Recent flooding in Thailand and the new Thai government’s promise to raise rice prices have caused concern over prices in Taiwan, but officials said on Thursday that there is little likelihood that the impact from the floods in the Southeast Asian country would be felt by local consumers.
Although the floods in Thailand — the largest rice exporter in the world — might have caused the loss of about 5 million tonnes of rice, the Council of Agriculture said it was not yet able to predict the impact of the flooding on international rice prices.
The council said that compared with the flooding, the Thai government’s pledge to raise the minimum rice price for farmers by 50 percent would have a bigger impact on international prices.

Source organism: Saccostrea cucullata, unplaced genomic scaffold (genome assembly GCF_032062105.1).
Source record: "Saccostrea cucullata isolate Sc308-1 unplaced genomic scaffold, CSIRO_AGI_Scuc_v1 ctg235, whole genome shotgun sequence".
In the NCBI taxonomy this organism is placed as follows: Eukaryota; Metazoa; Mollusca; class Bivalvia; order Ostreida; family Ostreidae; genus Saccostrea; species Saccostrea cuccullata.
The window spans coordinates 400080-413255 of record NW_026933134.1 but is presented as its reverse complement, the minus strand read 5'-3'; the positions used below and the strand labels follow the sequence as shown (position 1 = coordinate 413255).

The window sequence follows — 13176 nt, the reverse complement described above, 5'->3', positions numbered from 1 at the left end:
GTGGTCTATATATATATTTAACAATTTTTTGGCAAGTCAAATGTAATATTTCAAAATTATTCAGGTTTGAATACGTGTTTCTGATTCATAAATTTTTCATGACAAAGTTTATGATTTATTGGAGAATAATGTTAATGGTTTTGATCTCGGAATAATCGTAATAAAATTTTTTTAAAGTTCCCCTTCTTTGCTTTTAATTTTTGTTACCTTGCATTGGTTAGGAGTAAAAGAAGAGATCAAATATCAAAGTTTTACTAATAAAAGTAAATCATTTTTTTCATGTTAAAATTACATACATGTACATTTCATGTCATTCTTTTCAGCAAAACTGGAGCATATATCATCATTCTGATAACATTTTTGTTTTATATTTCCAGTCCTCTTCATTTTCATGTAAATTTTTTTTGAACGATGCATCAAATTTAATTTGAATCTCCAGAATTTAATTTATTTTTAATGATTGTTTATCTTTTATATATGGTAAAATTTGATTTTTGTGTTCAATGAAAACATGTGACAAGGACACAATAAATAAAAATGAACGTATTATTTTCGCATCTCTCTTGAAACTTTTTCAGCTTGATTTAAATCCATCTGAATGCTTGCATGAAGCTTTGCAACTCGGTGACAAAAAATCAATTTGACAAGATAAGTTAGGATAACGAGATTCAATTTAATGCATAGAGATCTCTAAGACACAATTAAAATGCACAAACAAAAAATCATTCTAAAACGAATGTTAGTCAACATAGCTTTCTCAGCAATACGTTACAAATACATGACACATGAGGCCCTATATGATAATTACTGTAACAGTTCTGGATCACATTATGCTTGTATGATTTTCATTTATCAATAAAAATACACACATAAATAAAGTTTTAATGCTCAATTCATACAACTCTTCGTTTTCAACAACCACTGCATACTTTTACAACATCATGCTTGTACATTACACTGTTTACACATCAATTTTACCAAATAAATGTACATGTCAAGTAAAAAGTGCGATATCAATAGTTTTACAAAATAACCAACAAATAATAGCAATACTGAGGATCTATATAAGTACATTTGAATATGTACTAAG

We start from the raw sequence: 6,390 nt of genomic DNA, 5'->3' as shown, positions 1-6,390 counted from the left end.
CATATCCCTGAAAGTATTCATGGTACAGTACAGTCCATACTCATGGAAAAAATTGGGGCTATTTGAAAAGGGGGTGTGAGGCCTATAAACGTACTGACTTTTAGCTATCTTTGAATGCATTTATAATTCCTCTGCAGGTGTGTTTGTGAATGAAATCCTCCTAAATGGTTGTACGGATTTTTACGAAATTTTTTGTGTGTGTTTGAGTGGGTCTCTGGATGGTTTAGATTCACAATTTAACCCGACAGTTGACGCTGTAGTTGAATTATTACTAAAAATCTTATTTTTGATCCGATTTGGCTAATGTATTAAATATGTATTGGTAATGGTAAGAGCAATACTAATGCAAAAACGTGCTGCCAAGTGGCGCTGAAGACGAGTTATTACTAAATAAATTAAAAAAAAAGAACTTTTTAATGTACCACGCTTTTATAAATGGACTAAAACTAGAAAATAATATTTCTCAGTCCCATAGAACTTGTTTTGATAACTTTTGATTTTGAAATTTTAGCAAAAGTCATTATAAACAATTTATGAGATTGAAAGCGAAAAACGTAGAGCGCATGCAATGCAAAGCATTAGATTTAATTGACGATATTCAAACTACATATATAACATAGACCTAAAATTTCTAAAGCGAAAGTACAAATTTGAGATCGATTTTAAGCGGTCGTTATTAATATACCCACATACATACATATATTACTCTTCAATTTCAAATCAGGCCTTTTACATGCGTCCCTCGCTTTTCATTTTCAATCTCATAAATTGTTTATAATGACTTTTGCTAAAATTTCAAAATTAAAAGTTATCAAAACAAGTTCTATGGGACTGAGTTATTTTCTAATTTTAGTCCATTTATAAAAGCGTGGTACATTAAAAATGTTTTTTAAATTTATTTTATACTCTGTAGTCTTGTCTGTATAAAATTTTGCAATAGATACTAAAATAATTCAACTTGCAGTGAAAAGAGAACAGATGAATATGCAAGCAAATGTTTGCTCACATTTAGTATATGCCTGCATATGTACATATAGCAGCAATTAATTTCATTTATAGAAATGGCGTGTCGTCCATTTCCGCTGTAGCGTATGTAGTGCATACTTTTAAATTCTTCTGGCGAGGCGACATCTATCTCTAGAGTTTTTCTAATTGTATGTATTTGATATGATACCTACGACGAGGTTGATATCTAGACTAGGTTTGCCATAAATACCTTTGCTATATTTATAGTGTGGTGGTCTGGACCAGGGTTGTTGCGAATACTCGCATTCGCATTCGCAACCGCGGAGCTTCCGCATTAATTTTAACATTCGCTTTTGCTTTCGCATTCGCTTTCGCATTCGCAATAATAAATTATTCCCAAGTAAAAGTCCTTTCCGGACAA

However, it reassured the public that local prices would remain generally unaffected by any price increases on the international market, because the country has a 600,000 tonne rice stockpile.
It said that in cases of irregular price fluctuations, the council would release stored rice to stabilize prices.
Meanwhile, Agriculture and Food Agency Deputy Director-General You Sheng-feng (游勝鋒) said that although the current retail price of rice is NT$38.35 per kilogram, up 4 percent compared with last year, the price is still “reasonable.”
“Consumers should realize that the time of high food prices has come,” the Chinese-language United Daily News quoted You as saying.
The official’s remarks came after local rice retailers revealed that the price of white rice would probably climb to more than NT$40 per kilogram by the end of the year.
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